Statement from the Ard Comhairle of the Workers’ Party

The Irish government recently announced a staggered end to the Covid-19 movement restrictions which have been in place since March, including a far speedier-than-planned exit from lockdown. Northern Ireland, meanwhile, continues to follow the Tory government’s attempts to end the lockdown phase as quickly as possible.

There have been many differences between the two jurisdictions in the affects of Covid-19 and the state response to the virus, though as of mid-June the number of deaths as a proportion of the population is roughly the same in both. While Ireland’s rate of contraction of the virus, and deaths resulting from the virus, has been lower than some of the worst-affected countries, intensive care beds for severe cases remain in short supply. Meanwhile, latest WHO evidence suggests that most people who contract the virus do not retain antibodies after they have recovered, meaning they may well contract the virus a second time. A vaccine is not on the immediate horizon. 

All of this means that, far from a smooth, natural three month transition period, there is little guarantee that, when restrictions ease, the virus won’t increase rapidly again. The government’s trajectory, however, assumes a natural and gradual easing of the virus as restrictions are lifted.

With this in mind, the Workers’ Party proposes the following, in order to facilitate an end to the lockdown with greatly enhanced safety.

1.The establishment of an all-island North/South Covid19 Implementation Body (and future pandemics), by agreeing a united approach to gradually lifting restrictions, with all measures to be legally enforceable across the entire island.

The comparatively beneficial situation of Ireland being a small island with a low-density population is one that gives us an advantage in planning a response to global pandemics. However, this ability to plan is somewhat hindered by the fact that there are two jurisdictions on this small island, following two different plans and taking two different sets of scientific advice.

This can be easily remedied by bodies that already exist for North/South co-operation. The North/South Ministerial Council, established under Strand Two of the Good Friday Agreement (1998), already allows for co-operation in areas of Health. However, this co-operation is specifically identified as an area where the implementation is to be carried out separately. There also exist six all-island implementation bodies which are budgeted, staffed and implement co-operative decisions centrally.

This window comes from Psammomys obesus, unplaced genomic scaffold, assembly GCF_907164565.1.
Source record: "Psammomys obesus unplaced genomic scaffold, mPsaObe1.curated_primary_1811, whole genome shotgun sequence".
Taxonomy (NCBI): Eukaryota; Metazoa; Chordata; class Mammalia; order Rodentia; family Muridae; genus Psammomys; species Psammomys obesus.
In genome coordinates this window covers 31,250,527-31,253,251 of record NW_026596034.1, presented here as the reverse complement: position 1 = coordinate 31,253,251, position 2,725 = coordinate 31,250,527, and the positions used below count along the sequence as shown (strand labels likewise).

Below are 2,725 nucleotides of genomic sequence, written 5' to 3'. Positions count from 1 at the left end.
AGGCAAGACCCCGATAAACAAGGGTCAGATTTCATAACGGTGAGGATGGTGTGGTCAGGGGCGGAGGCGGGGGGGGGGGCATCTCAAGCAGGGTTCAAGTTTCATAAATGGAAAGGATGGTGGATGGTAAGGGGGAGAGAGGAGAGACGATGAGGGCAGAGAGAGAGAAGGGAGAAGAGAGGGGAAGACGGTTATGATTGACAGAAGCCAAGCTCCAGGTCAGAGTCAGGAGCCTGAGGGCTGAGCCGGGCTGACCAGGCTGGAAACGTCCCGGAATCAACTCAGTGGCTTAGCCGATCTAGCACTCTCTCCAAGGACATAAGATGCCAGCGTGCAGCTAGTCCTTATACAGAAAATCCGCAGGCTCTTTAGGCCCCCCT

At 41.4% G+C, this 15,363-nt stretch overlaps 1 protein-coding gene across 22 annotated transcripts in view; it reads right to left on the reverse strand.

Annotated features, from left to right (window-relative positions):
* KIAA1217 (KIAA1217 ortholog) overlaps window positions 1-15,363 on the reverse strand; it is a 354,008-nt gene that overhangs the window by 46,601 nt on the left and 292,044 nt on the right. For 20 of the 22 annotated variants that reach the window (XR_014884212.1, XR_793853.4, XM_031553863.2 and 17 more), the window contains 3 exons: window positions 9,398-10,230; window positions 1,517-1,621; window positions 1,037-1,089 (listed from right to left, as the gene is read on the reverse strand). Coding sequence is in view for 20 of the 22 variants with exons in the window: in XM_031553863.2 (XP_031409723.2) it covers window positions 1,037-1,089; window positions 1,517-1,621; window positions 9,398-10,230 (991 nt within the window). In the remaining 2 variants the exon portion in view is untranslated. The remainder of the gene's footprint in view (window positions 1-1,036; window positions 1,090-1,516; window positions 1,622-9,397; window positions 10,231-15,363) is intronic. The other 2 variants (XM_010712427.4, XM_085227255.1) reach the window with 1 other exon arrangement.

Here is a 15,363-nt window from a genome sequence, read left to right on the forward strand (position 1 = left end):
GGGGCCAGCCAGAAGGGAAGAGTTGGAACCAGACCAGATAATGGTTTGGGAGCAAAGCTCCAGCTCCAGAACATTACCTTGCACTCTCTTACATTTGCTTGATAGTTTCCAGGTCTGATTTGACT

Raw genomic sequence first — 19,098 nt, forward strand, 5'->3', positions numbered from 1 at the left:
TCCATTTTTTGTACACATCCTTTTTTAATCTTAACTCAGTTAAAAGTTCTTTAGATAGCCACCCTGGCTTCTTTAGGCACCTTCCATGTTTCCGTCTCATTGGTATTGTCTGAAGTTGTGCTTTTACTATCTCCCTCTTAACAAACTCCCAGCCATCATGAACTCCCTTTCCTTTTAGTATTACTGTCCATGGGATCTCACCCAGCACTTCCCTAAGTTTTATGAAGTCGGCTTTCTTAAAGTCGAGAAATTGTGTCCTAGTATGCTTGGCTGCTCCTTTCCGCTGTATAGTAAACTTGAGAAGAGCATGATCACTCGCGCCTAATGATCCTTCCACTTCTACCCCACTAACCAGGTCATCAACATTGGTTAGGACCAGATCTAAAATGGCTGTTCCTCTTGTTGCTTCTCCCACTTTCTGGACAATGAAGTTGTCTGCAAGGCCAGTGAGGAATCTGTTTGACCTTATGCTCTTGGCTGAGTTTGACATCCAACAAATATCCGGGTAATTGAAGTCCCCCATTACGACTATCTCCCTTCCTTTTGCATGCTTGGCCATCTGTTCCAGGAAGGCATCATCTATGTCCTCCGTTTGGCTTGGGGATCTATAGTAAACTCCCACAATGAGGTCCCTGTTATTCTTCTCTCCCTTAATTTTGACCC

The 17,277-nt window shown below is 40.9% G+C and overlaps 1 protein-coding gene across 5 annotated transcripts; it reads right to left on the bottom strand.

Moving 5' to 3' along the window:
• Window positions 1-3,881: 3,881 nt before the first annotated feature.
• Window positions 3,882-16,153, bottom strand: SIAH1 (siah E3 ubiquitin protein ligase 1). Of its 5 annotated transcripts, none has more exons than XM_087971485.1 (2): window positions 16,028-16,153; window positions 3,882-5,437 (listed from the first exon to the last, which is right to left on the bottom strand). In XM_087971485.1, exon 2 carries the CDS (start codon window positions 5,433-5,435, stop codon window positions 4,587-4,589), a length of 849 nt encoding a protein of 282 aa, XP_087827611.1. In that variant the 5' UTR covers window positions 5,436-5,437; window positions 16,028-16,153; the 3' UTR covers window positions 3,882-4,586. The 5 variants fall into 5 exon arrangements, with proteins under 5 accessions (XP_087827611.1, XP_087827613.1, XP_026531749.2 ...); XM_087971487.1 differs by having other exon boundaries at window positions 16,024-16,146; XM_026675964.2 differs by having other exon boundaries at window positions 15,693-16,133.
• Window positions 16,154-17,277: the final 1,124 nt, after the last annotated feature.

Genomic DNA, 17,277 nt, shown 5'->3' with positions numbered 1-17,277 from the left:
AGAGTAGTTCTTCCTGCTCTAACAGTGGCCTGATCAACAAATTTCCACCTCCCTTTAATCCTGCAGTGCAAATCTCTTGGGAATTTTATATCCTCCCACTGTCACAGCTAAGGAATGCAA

The separate implementation of public health in this scenario is, as identified above, a public danger. The Northern Ireland Executive and Irish Government should therefore use the powers of review under the St. Andrews Agreement (2007) to move health co-operation as it relates to responding to pandemics from being separately implemented and create a properly funded and staffed implementation body. This body would be able to more effectively operate an all-island Track and Trace system to tackle the COVID-19 pandemic than relying on the sharing of information between the two jurisdictions which is open to the usual faults of movement of information between two bodies (lost emails, additional time required etc.).

This body should prioritise agreement on the following:

  • A unified set of infection prevention protocols for nursing homes, hospitals and healthcare;
  • The establishment of a single contact Track and Trace system, including the roll-out of the same technology across the entire island, and integrated staffing and management of contact tracing and tracking to ensure the swiftest possible reaction to cross-border transmission of new cases;
  • The adoption of common quarantine procedures for those enterring into the island of Ireland.  

2. The implementation of a national plan for mask production during the remaining phase of the lockdown, to be accompanied by mandatory mask use as the lockdown ends;

3. Mandatory use of tracking technology by all individuals moving more than twenty kilometres beyond their homes. This tracking technology, even if procured from a private company, must be open-source, owned, controlled and operated transparently by the state, and its function defined and limited in law. A sunset clause should be included in any legislation, to make clear that the operation of tracking technology would become unlawful after six consecutive months of a recorded R of less than 1 within the island of Ireland. It would become lawful again if R rises above 1.

4. Mandatory home-based quarantine arrangements for all individuals travelling into the island of Ireland for an extended period as restrictions begin to be lifted. Necessary state supports should be established to facilitate this, including the provision by the state of suitable accommodation for those living in overcrowded housing, making use of empty hotels and other vacant accommodation as necessary.  

5. Adoption of stronger legislation guaranteeing the workplace safety of workers, including;

  • Ensuring that the workplace Covid19 health & safety representatives, provided for under current legislation, are elected by workers rather than appointed by management, and is given the full whistleblowers protection under the law.
  • Greatly enhanced funding, staffing and power for the Health & Safety Authority, to inspect workplaces and ensure compliance with Covid19 social distancing guidelines.